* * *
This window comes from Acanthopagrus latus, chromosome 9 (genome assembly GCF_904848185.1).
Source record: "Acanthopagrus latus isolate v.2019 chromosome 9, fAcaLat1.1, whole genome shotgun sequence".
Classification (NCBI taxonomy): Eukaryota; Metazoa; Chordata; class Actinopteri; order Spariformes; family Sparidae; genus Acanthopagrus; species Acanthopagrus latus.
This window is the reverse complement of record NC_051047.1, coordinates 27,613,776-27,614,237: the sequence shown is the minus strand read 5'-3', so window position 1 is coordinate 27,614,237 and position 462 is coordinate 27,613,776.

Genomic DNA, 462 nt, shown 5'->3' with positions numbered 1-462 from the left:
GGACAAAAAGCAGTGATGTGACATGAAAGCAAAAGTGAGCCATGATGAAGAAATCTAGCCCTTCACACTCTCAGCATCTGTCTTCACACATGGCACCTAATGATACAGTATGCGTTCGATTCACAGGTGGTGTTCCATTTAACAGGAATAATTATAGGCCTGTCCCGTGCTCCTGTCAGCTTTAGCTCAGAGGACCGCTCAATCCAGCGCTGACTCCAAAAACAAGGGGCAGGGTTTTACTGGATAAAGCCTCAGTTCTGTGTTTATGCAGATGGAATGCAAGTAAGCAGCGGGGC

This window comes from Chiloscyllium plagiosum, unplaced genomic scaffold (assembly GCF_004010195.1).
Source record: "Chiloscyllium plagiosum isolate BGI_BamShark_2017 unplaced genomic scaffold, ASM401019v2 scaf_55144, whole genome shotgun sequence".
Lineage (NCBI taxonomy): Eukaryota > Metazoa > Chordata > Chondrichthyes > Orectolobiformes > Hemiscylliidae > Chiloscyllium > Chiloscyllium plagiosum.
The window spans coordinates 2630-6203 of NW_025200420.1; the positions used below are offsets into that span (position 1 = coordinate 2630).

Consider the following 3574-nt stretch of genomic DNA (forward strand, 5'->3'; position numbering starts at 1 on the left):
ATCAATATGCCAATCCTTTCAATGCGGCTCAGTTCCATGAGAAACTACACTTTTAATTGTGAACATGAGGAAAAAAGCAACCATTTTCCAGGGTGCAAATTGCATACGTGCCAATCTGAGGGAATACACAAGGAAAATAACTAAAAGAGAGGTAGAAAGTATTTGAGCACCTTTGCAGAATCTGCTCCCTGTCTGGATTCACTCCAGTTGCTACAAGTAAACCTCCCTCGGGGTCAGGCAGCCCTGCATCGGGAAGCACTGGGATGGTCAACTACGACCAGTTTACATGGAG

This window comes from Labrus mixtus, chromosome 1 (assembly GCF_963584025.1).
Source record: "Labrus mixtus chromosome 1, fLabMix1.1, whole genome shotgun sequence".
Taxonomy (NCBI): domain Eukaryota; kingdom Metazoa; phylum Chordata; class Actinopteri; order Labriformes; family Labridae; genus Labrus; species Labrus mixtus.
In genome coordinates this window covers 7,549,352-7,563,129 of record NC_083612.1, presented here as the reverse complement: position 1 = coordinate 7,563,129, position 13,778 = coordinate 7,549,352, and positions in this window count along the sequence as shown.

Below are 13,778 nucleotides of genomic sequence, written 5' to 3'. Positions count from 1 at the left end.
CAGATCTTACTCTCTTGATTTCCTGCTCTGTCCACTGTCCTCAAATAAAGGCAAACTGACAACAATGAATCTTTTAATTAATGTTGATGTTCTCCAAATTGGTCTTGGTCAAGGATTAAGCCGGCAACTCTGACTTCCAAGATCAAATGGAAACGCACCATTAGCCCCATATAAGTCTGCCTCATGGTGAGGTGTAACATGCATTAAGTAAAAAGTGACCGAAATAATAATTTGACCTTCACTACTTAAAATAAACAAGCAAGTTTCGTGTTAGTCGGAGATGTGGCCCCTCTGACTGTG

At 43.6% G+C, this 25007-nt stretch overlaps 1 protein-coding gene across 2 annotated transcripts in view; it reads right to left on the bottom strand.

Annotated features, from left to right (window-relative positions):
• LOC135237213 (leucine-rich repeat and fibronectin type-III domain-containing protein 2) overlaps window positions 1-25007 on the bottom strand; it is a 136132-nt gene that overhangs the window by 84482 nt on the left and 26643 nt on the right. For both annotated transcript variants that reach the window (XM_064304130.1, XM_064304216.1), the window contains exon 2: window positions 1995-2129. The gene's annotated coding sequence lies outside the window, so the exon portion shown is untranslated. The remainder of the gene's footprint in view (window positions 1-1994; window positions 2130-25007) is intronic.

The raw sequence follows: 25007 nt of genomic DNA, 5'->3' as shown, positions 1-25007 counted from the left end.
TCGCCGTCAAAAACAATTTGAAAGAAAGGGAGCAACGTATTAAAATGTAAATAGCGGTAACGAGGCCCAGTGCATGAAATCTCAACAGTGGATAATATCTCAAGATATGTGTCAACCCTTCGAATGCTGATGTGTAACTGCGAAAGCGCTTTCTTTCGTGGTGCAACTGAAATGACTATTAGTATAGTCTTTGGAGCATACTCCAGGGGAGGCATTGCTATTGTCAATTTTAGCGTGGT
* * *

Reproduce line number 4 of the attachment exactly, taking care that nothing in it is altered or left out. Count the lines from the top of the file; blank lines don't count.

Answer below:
This window is the reverse complement of record NC_051047.1, coordinates 27,613,776-27,614,237: the sequence shown is the minus strand read 5'-3', so window position 1 is coordinate 27,614,237 and position 462 is coordinate 27,613,776.